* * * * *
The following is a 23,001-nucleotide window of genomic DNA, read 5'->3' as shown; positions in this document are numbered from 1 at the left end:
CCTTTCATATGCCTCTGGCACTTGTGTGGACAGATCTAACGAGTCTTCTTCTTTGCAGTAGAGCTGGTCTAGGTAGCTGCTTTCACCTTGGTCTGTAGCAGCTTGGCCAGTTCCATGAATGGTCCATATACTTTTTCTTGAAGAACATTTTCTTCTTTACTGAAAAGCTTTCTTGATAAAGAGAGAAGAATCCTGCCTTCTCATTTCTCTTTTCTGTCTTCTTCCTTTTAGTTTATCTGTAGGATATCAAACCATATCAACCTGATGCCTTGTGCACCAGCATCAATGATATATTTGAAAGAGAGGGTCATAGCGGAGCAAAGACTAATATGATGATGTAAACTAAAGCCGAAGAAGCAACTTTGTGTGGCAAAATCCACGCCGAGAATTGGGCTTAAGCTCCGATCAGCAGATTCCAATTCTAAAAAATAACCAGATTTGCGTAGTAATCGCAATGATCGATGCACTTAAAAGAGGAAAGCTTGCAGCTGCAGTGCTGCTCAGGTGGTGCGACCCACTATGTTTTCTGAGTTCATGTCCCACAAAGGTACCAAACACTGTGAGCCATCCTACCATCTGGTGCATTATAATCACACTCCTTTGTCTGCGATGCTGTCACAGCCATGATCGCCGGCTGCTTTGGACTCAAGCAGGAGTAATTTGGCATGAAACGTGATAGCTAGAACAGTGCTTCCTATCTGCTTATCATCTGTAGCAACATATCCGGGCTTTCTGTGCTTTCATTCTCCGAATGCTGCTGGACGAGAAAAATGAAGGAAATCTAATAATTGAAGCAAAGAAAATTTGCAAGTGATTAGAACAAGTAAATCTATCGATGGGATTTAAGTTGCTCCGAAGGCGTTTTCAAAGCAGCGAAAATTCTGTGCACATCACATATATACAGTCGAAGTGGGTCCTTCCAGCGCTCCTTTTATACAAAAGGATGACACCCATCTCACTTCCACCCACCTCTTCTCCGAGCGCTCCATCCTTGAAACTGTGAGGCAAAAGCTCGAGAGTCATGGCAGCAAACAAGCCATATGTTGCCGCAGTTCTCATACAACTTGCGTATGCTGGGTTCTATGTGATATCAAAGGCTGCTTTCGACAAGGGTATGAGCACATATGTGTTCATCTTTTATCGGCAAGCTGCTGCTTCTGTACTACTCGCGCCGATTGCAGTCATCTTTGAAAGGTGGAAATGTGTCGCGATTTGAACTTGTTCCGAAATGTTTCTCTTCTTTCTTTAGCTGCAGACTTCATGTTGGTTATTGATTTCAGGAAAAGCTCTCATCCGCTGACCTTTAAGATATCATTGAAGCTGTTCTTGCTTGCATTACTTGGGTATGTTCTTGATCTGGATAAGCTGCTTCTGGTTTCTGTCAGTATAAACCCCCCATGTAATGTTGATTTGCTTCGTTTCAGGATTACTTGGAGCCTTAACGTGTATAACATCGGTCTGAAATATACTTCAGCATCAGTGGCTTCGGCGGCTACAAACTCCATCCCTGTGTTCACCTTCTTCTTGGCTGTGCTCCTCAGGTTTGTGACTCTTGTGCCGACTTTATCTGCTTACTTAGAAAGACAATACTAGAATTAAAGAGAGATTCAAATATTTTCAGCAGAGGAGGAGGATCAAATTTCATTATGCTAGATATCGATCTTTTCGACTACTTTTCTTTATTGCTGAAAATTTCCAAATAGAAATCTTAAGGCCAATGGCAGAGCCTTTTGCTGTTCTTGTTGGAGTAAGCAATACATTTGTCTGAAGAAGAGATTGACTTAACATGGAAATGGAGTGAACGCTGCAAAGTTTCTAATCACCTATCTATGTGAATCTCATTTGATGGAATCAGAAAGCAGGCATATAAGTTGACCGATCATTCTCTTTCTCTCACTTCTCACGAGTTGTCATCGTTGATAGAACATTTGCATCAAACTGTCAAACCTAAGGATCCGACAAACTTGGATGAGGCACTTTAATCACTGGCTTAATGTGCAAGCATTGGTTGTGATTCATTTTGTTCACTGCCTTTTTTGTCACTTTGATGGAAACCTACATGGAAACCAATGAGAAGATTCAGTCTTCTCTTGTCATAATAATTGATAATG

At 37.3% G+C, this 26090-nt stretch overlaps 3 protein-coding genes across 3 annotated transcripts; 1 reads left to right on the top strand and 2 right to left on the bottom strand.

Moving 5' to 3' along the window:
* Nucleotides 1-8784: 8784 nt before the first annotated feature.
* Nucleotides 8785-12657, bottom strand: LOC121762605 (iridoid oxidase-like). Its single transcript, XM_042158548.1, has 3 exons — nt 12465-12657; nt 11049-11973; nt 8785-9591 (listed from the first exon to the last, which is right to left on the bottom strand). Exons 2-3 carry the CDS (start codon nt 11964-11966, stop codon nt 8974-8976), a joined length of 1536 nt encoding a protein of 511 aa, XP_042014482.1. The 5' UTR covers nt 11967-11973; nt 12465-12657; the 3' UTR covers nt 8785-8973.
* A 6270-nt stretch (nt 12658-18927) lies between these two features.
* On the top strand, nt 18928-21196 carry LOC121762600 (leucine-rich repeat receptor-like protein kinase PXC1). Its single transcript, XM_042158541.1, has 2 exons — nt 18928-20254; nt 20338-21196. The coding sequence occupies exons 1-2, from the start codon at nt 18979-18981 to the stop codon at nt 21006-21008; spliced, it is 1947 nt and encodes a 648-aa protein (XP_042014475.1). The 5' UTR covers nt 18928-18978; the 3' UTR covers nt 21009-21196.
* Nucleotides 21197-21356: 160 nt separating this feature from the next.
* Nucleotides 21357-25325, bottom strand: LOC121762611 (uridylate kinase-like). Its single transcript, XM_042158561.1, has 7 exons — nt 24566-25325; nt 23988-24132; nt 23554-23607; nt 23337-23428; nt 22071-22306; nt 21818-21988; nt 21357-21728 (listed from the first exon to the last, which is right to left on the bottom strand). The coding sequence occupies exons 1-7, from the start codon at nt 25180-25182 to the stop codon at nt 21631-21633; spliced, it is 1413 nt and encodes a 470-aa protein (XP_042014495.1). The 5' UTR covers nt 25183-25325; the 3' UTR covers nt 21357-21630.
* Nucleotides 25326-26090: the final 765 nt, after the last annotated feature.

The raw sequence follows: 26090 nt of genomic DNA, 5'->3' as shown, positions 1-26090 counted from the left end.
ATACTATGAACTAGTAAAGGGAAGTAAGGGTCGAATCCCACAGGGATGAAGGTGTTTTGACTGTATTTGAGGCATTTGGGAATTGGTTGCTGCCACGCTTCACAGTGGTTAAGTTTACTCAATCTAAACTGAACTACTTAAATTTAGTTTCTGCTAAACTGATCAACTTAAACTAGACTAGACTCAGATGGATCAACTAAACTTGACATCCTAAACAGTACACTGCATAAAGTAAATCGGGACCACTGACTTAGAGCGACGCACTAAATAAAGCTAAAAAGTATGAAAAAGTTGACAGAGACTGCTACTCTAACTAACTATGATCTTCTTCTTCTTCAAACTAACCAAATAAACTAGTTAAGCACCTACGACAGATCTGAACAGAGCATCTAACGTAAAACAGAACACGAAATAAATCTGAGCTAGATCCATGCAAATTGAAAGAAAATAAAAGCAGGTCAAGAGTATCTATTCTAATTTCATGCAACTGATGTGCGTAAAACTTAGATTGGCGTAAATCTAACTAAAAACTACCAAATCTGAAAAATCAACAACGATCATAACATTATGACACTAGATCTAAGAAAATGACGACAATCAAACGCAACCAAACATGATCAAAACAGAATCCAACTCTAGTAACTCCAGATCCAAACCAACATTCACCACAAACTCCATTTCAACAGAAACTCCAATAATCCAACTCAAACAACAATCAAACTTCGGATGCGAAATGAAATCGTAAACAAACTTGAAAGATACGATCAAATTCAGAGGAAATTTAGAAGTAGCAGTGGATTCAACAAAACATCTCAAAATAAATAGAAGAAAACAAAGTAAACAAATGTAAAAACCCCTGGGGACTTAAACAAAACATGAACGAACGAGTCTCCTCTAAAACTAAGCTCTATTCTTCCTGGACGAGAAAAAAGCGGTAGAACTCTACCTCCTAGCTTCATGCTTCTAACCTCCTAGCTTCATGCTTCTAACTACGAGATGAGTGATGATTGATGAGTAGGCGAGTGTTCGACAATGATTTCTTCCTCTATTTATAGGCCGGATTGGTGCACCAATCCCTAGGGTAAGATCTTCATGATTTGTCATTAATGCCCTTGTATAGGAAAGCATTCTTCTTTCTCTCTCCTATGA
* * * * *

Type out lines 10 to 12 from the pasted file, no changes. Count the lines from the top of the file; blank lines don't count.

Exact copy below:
* Nucleotides 21357-25325, bottom strand: LOC121762611 (uridylate kinase-like). Its single transcript, XM_042158561.1, has 7 exons — nt 24566-25325; nt 23988-24132; nt 23554-23607; nt 23337-23428; nt 22071-22306; nt 21818-21988; nt 21357-21728 (listed from the first exon to the last, which is right to left on the bottom strand). The coding sequence occupies exons 1-7, from the start codon at nt 25180-25182 to the stop codon at nt 21631-21633; spliced, it is 1413 nt and encodes a 470-aa protein (XP_042014495.1). The 5' UTR covers nt 25183-25325; the 3' UTR covers nt 21357-21630.
* Nucleotides 25326-26090: the final 765 nt, after the last annotated feature.

The raw sequence follows: 26090 nt of genomic DNA, 5'->3' as shown, positions 1-26090 counted from the left end.